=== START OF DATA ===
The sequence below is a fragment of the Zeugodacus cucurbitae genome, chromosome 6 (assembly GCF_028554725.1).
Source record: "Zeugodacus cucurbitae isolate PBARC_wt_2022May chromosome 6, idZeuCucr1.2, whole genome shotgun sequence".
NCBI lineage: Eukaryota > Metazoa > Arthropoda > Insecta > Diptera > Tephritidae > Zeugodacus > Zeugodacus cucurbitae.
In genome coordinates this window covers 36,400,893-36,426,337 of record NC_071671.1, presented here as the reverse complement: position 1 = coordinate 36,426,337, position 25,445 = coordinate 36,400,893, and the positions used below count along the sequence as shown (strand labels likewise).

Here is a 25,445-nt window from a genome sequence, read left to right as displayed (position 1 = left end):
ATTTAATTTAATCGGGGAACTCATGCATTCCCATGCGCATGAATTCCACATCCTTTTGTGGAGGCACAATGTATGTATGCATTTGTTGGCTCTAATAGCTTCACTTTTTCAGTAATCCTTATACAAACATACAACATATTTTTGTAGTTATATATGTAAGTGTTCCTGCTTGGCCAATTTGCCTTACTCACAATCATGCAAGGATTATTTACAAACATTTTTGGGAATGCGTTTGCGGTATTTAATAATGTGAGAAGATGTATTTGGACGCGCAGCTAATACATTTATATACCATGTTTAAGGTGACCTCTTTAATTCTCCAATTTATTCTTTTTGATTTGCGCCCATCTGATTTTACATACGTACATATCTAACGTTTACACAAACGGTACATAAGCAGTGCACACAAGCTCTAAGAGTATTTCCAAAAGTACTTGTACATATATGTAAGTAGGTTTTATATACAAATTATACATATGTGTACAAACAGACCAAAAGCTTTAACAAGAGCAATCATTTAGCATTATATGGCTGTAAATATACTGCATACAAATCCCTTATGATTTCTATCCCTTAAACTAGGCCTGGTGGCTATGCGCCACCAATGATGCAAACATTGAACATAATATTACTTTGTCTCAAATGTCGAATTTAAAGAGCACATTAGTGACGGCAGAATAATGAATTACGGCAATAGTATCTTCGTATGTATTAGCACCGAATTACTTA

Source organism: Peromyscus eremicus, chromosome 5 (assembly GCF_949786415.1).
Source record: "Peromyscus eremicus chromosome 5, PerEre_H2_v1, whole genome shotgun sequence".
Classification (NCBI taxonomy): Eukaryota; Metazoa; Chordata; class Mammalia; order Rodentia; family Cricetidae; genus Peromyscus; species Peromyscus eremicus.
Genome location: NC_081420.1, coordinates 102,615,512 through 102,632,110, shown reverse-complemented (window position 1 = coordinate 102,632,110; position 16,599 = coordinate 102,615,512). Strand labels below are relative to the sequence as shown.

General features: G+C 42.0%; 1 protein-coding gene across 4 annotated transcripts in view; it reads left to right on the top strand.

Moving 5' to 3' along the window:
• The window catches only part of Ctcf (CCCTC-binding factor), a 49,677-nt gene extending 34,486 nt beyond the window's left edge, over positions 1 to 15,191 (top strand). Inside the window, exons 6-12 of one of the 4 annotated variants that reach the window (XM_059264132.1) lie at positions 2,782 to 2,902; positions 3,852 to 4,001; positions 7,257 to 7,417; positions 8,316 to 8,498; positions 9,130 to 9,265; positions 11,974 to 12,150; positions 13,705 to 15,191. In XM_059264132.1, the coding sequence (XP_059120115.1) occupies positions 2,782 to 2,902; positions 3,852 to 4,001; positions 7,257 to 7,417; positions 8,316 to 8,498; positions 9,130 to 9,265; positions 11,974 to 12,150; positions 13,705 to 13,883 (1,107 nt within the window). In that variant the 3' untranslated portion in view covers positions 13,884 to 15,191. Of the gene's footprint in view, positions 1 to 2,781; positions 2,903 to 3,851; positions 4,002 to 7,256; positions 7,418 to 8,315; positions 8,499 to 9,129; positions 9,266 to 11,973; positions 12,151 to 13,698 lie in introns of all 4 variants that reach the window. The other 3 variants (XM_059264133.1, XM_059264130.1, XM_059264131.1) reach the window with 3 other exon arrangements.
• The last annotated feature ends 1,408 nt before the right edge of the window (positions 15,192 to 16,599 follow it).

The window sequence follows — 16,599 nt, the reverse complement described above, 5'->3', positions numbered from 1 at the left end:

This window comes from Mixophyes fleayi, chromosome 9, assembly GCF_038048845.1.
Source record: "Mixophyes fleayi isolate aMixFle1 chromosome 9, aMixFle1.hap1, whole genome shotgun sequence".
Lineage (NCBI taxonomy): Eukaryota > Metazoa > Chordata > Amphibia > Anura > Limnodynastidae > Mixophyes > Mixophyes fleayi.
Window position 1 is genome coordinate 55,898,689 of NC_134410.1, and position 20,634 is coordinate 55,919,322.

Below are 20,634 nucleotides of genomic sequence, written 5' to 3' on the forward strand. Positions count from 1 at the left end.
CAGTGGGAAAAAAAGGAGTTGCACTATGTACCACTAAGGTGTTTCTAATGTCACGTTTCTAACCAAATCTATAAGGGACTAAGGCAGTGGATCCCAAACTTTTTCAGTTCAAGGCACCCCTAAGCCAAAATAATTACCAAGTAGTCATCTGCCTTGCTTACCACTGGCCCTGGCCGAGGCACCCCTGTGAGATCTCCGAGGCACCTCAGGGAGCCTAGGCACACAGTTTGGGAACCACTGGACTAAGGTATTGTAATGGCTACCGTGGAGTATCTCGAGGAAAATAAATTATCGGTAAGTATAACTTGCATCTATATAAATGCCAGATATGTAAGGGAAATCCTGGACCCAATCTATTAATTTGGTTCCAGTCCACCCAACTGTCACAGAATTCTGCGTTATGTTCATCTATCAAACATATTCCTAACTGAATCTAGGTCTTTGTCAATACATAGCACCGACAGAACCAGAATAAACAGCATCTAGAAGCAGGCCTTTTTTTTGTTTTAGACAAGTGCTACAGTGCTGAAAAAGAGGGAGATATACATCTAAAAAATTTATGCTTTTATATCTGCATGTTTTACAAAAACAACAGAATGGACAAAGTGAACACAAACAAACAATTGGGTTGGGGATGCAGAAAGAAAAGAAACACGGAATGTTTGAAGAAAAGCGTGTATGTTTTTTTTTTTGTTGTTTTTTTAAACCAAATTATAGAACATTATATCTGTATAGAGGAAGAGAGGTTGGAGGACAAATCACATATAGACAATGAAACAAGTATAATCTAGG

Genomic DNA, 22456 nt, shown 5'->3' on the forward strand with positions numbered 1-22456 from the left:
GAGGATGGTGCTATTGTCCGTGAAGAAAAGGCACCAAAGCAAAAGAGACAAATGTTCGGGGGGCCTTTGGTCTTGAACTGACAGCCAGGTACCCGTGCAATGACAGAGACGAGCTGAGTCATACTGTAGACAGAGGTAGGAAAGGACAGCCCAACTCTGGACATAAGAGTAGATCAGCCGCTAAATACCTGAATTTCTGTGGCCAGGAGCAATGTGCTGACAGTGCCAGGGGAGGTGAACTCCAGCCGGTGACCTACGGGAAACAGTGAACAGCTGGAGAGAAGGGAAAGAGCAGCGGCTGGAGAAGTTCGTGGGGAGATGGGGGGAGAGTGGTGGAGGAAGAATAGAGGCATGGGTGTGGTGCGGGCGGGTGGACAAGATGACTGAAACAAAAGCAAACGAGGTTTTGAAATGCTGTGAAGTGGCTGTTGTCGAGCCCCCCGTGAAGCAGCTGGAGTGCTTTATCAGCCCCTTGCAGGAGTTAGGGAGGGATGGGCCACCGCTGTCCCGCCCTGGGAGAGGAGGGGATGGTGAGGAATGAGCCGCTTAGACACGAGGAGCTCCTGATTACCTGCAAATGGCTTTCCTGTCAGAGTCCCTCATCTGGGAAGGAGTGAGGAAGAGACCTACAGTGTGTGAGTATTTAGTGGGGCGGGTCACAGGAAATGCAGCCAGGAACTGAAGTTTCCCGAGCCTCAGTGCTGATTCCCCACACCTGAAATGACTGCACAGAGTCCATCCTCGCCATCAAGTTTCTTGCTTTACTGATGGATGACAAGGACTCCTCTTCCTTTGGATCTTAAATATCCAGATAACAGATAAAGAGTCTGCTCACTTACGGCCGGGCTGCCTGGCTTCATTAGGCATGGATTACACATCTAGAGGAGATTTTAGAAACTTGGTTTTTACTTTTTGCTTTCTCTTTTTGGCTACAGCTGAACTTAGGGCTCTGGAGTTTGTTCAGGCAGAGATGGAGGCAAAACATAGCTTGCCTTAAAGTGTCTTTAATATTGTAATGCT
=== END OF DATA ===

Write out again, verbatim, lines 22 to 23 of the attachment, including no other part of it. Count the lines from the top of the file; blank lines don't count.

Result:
Genomic DNA, 22456 nt, shown 5'->3' on the forward strand with positions numbered 1-22456 from the left:
GAGGATGGTGCTATTGTCCGTGAAGAAAAGGCACCAAAGCAAAAGAGACAAATGTTCGGGGGGCCTTTGGTCTTGAACTGACAGCCAGGTACCCGTGCAATGACAGAGACGAGCTGAGTCATACTGTAGACAGAGGTAGGAAAGGACAGCCCAACTCTGGACATAAGAGTAGATCAGCCGCTAAATACCTGAATTTCTGTGGCCAGGAGCAATGTGCTGACAGTGCCAGGGGAGGTGAACTCCAGCCGGTGACCTACGGGAAACAGTGAACAGCTGGAGAGAAGGGAAAGAGCAGCGGCTGGAGAAGTTCGTGGGGAGATGGGGGGAGAGTGGTGGAGGAAGAATAGAGGCATGGGTGTGGTGCGGGCGGGTGGACAAGATGACTGAAACAAAAGCAAACGAGGTTTTGAAATGCTGTGAAGTGGCTGTTGTCGAGCCCCCCGTGAAGCAGCTGGAGTGCTTTATCAGCCCCTTGCAGGAGTTAGGGAGGGATGGGCCACCGCTGTCCCGCCCTGGGAGAGGAGGGGATGGTGAGGAATGAGCCGCTTAGACACGAGGAGCTCCTGATTACCTGCAAATGGCTTTCCTGTCAGAGTCCCTCATCTGGGAAGGAGTGAGGAAGAGACCTACAGTGTGTGAGTATTTAGTGGGGCGGGTCACAGGAAATGCAGCCAGGAACTGAAGTTTCCCGAGCCTCAGTGCTGATTCCCCACACCTGAAATGACTGCACAGAGTCCATCCTCGCCATCAAGTTTCTTGCTTTACTGATGGATGACAAGGACTCCTCTTCCTTTGGATCTTAAATATCCAGATAACAGATAAAGAGTCTGCTCACTTACGGCCGGGCTGCCTGGCTTCATTAGGCATGGATTACACATCTAGAGGAGATTTTAGAAACTTGGTTTTTACTTTTTGCTTTCTCTTTTTGGCTACAGCTGAACTTAGGGCTCTGGAGTTTGTTCAGGCAGAGATGGAGGCAAAACATAGCTTGCCTTAAAGTGTCTTTAATATTGTAATGCT